The SBRC Building

An Innovative Building Using The Natural Resources On Site

Based on optimised passive design principles, natural ventilation and careful equipment selection, the SBRC is an ultra-low energy building.

SBRC produces more energy each year than it consumes by using a number of renewable on-site generation technologies including solar and a variety of storage systems.

new facilities 

Key Building Features

SBRC building features

The SBRC Building Story

Browse the details of our building including the site history, building project timeline, building features and performance data, research themes, and more at our digital display website, which is also on permanent display in our building foyer.

SBRC Cumulative Energy Performance

 Cumulative Energy Data 2018  

SBRC Nominal Energy Use

SBRC Energy Use Breakdown


SBRC Source of Energy for Loads

SBRC Source of Energy Loads

SBRC Local Generation Utilisation

SBRC Local Generation Utilisation

See a breakdown of the SBRC and it's features!

Key Performance Targets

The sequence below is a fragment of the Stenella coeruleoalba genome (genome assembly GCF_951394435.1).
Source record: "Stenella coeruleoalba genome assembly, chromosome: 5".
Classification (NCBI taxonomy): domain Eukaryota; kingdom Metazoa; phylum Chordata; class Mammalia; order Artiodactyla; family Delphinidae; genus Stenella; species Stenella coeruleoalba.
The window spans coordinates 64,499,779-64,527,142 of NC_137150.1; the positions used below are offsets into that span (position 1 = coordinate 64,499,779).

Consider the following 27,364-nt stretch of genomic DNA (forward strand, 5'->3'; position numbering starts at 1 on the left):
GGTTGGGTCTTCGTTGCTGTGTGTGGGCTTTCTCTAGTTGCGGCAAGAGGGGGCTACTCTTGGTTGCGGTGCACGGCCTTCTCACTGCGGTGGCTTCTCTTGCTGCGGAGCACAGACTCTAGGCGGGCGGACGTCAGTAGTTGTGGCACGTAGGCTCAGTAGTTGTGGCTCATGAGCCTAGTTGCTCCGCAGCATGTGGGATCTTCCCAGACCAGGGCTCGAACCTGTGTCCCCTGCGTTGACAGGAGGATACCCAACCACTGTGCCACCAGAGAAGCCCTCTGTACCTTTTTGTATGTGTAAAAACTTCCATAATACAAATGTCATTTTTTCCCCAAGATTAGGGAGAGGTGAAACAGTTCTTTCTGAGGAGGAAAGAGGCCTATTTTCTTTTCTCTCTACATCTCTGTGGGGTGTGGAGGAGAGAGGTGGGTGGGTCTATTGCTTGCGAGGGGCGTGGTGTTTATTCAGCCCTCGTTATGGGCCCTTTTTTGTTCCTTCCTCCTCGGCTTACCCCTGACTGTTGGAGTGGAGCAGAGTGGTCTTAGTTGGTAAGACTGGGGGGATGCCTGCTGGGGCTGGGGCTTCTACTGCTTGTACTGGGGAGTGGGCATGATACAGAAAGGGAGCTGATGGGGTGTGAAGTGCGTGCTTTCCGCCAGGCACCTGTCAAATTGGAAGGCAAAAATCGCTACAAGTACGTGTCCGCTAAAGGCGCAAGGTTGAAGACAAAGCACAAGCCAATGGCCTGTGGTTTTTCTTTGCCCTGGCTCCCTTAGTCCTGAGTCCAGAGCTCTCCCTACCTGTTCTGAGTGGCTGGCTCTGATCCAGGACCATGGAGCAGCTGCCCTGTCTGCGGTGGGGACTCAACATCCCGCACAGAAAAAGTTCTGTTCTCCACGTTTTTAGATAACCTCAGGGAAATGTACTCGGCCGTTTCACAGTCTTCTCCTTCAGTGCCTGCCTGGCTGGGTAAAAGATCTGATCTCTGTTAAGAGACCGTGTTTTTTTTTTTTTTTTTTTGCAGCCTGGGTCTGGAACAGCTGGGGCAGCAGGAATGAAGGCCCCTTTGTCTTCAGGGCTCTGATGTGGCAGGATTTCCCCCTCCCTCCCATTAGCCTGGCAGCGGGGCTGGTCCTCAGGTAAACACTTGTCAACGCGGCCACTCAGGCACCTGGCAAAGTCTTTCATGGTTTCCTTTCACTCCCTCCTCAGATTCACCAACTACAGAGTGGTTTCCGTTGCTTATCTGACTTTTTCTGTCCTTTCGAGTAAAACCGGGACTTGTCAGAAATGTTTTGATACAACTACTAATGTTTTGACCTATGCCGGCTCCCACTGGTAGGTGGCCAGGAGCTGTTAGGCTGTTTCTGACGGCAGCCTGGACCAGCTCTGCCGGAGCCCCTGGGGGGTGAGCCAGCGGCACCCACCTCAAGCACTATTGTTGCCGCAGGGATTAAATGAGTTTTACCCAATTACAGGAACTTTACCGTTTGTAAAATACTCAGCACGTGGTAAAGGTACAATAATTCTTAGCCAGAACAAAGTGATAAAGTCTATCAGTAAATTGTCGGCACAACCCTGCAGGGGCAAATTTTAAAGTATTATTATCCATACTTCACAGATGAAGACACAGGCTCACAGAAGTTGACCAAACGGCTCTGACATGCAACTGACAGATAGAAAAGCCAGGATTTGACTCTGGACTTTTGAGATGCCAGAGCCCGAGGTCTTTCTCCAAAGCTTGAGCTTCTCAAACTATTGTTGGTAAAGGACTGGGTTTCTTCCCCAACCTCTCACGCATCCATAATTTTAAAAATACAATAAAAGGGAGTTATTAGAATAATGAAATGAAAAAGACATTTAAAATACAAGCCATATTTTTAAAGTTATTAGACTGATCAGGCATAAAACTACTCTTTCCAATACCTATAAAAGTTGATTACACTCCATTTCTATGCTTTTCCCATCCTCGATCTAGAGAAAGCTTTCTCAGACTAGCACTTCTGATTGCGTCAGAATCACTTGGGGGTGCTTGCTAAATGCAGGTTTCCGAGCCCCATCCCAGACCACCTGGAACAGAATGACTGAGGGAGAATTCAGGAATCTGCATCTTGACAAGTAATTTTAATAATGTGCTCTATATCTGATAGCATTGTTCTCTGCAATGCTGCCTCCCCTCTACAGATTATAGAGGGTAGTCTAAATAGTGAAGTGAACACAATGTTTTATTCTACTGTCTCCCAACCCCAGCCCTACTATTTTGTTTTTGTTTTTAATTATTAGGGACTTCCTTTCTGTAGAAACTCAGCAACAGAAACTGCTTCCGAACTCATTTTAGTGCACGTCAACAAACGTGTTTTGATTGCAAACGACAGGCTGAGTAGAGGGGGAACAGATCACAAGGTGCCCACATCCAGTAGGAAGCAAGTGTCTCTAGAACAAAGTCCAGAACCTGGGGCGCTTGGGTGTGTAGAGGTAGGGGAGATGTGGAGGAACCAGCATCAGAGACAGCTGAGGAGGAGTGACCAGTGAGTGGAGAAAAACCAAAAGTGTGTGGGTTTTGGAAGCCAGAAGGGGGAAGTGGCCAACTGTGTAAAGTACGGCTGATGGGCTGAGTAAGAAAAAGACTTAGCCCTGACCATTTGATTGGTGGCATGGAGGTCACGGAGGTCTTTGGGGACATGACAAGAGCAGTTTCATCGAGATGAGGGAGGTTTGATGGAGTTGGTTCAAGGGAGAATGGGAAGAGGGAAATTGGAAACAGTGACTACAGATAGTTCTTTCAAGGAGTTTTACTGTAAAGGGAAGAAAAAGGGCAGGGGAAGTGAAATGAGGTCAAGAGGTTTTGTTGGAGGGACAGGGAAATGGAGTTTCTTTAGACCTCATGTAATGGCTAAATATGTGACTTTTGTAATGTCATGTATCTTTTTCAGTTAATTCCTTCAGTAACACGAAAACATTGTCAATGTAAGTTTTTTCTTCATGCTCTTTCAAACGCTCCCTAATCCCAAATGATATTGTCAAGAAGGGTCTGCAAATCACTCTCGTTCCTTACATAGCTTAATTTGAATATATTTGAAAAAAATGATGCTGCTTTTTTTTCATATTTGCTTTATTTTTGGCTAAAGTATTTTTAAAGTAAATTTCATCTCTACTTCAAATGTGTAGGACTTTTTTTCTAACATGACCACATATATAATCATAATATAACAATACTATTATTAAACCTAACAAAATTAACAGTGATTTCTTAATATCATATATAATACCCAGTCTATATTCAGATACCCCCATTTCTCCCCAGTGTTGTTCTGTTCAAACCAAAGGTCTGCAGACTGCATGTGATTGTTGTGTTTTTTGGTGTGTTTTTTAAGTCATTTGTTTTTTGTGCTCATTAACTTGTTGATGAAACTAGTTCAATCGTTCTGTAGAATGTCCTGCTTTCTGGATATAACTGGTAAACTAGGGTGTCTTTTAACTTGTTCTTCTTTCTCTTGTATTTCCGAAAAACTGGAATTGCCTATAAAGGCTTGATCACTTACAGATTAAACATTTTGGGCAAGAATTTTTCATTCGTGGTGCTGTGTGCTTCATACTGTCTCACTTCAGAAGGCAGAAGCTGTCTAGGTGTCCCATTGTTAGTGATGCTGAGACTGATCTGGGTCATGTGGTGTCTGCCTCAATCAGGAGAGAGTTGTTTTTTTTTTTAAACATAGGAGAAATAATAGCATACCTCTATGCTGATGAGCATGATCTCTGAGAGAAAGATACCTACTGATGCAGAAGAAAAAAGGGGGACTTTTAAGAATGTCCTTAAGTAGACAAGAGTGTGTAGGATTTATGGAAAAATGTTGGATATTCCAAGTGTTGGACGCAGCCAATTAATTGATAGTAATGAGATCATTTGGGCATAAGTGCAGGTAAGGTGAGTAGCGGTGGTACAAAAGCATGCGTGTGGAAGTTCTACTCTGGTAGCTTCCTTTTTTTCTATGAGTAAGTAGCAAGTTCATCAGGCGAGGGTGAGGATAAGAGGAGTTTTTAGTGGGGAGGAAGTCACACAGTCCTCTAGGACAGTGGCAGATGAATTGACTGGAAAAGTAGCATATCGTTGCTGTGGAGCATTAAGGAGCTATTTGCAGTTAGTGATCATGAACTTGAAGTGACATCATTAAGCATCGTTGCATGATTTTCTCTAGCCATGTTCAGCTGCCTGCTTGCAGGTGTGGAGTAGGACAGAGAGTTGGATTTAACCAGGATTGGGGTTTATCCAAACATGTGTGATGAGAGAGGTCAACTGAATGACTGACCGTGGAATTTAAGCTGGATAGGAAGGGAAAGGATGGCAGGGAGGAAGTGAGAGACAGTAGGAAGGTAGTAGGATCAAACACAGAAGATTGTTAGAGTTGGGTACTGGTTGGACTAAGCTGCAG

• Net zero energy. SBRC produces more power than it consumes.
  • Water exporter. SBRC harvests and distributes water beyond its own needs.
  • Natural ventilation. Natural Ventilation design with task based, passive conditioning using various methods (including ground source heating and cooling, solar walls, earth to air heat exchanger).
  • Building integrated smart-grid. Integrated power grid capable of simultaneous testing of multiple renewable energy generation sources and storage systems.
  • Fully integrated Green IT building management system. SBRC is wired to measure and report on all aspects of sustainability (including workgroup power consumption, water use, printing statistics).
  • Natural Waste Water System. A grey water separation and natural treatment system will enables export of grey water to nearby buildings.
  • Sustainable IT Solution. SBRC delivers a cutting edge holistic approach to Green IT.
  • Urban agriculture. Inclusion of permaculture and Australian native food gardens across the SBRC site. 

Read. Feature article about the SBRC building


Download article as PDF

Last reviewed: 8 May, 2019